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Iranians Flock To Polling Stations In Presidential Elections

19 May 2017

But for most voters only two mattered, both of them clerics with very different views for the country's future: Rouhani and hard-line law professor and former prosecutor Ebrahim Raisi.

This year is already looking like a success for the regime, with massive queues reported at polling stations across the country.

There are about 56 million eligible Iranians and they can vote at one of 63,500 polling stations across the country.

The turnout may have spooked Raisi's camp, who filed a complaint to authorities over what they called "election violations" even before the polls closed, according to a report by the semi-official Tasnim news agency.

Early election results are expected on Saturday.

Speaking to reporters on Friday, Farhad Tajarri, the spokesman for the central committee tasked with monitoring city and village councils elections, described the turnout as "huge".

For the election, Rouhani has pinned his hopes on people who are undecided or do not usually vote.

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Rouhani is credited with negotiating Iran's July 2015 nuclear agreement with the P5+1 group of global powers and the January 2016 lifting of worldwide nuclear sanctions against the country.

But the president faces strong competition from Raisi who has made grounds by positioning himself as a defender of the poor and calling for a much tougher line with the West.

"Today is an important day and Iranians have their fate and that of their children in their hands", said Rowhani as he voted in Tehran.

Rouhani has sought to frame the election as a choice between greater civil liberties and "extremism". Dozens of people were killed and hundreds arrested, human rights groups say, in the worst unrest to hit the Islamic Republic.

Working against Rouhani is a sense among many Iranians that the 2015 nuclear deal, which saw Iran accept limits on its atomic energy program, has failed to deliver an economic windfall. "Instead of using the capable hands of our young people to resolve problems, they are putting our economy in the hands of foreigners", Raisi said at a closing campaign rally in second city Mashhad.

Rouhani says hardliners must be kept away from Iran's diplomatic levers at a delicate moment in relations with the United States.

China lodged an official protest with the United States on Thursday over new USA sanctions on Iran that target a Chinese business tied to Tehran's ballistic missile program.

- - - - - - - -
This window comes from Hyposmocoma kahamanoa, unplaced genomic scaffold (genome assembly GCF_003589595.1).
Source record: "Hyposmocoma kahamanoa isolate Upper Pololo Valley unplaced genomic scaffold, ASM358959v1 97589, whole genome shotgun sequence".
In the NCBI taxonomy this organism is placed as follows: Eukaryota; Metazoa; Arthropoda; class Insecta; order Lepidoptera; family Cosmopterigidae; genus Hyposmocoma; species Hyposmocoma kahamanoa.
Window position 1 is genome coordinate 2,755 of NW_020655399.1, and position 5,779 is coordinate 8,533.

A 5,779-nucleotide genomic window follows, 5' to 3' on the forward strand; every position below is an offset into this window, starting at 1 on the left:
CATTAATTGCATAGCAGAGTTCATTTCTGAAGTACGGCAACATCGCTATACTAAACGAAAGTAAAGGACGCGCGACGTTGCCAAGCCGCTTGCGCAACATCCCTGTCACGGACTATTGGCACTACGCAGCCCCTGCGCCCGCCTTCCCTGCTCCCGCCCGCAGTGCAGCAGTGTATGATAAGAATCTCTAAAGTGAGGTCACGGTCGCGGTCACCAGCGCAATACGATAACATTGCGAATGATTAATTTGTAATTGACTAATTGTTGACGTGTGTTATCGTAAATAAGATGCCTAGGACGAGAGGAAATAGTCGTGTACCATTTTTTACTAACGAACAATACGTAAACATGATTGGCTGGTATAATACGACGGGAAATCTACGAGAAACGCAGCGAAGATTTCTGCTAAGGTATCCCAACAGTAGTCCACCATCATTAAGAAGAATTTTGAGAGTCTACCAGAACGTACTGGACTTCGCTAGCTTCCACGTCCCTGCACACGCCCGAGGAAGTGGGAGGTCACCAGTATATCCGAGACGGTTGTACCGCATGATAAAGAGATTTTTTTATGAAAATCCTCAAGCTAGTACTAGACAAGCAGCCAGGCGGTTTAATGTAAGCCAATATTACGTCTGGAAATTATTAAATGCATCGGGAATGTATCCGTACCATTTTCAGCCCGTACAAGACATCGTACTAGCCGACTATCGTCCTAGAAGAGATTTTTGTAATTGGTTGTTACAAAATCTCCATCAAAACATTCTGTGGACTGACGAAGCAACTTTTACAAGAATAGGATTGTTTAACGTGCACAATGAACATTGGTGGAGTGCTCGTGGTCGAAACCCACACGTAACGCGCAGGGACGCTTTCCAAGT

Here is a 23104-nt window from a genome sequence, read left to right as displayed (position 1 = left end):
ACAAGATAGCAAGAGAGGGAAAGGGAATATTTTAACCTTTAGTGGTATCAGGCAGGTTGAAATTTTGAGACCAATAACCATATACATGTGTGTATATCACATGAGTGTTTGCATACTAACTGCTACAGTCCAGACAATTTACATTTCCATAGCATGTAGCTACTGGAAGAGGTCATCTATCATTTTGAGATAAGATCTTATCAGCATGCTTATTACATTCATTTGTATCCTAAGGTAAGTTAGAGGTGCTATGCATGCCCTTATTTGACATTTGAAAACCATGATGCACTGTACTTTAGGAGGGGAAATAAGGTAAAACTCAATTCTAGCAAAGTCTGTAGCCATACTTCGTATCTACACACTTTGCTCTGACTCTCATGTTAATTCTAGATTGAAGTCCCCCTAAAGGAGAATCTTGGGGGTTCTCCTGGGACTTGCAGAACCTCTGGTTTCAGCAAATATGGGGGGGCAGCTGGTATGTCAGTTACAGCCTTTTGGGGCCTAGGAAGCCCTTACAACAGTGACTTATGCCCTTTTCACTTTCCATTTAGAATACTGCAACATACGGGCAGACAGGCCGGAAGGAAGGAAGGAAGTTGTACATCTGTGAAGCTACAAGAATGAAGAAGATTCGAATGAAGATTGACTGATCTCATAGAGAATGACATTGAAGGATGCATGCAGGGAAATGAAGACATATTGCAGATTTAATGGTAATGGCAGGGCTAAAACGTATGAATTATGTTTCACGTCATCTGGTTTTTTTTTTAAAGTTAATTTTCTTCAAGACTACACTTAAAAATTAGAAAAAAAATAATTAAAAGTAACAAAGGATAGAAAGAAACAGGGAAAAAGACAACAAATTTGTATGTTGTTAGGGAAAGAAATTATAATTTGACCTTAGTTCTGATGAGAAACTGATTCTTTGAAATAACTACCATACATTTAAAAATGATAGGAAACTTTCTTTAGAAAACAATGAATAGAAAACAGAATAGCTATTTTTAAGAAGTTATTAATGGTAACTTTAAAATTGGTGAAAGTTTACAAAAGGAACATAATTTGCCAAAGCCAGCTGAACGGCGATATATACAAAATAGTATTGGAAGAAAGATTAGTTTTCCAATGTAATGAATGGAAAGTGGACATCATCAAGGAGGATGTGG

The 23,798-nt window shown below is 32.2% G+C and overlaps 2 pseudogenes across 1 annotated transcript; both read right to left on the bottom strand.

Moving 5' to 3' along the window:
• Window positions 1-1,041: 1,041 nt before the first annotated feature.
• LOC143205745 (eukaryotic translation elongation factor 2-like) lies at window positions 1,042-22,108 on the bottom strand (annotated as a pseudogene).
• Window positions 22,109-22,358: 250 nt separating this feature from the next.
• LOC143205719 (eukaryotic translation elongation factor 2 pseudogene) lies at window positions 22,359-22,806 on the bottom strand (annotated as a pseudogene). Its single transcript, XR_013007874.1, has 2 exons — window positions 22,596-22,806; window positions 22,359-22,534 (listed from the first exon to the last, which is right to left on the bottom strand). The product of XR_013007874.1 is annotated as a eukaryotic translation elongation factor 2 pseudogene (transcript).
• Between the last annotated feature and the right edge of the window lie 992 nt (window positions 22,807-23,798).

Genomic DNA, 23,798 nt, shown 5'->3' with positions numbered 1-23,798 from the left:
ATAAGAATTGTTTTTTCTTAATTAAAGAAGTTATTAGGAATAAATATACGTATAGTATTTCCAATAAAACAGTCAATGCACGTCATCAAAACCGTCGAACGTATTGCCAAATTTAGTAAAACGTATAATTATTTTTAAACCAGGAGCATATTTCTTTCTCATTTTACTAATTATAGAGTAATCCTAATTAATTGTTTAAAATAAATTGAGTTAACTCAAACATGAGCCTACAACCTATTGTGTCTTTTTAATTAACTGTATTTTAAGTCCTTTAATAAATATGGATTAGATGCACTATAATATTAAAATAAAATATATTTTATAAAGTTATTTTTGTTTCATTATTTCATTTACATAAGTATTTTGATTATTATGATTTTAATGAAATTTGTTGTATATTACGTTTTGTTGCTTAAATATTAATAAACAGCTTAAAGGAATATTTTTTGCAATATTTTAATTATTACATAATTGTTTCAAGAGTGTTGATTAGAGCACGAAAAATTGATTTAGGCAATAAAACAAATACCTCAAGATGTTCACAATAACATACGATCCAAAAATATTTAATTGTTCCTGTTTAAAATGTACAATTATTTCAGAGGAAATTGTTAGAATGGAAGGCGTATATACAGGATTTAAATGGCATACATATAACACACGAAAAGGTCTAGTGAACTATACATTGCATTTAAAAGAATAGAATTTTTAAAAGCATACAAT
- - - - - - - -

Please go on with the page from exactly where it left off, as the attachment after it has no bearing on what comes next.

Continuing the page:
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"We have not seen the impact of the nuclear deal on our dining tables at all".

While the lifting of global sanctions in 2016 reconnected Iran with the worldwide financial system crucial to trade, lingering unilateral US sanctions tied to human rights and terrorism issues have spooked many potential foreign investors.

Rouhani has vowed to work towards removing the remaining non-nuclear sanctions, but critics argue that will be hard with Trump in power. Oil sales have rebounded since the nuclear deal took effect in January past year, but growth in the rest of the economy has been limited, leaving unemployment at 12.5 percent overall, and at nearly 30 percent for young people.

Oil sales have rebounded since the nuclear deal took effect in January 2016, but growth in the rest of the economy has been limited, leaving unemployment at 12.5 percent overall - close to 30 percent for the young - and many more are under-employed or struggling to get by. Oscar-winning director Asghar Farhadi, a vocal Rouhani supporter, voted in Cannes, France where he was attending the film festival. The only other candidate to poll above single digits, Muhammad Baqer Qalibaf, dropped out of the race on May 15th and endorsed Mr Raisi.

Unemployment, meanwhile, remains stuck in the double digits, with almost a third of Iranian youth out of work, according to the International Monetary Fund.

For younger, particularly urban Iranians, many of whom want more democracy and social freedoms nearly 40 years after the Islamic Revolution, Rouhani is the sole choice, even if it is one they're likely to make without real enthusiasm. "I don't want more social pressure and more isolation", Samira Vaseghi, a 23-year-old university student, said in Tabriz.

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Iranians Flock To Polling Stations In Presidential Elections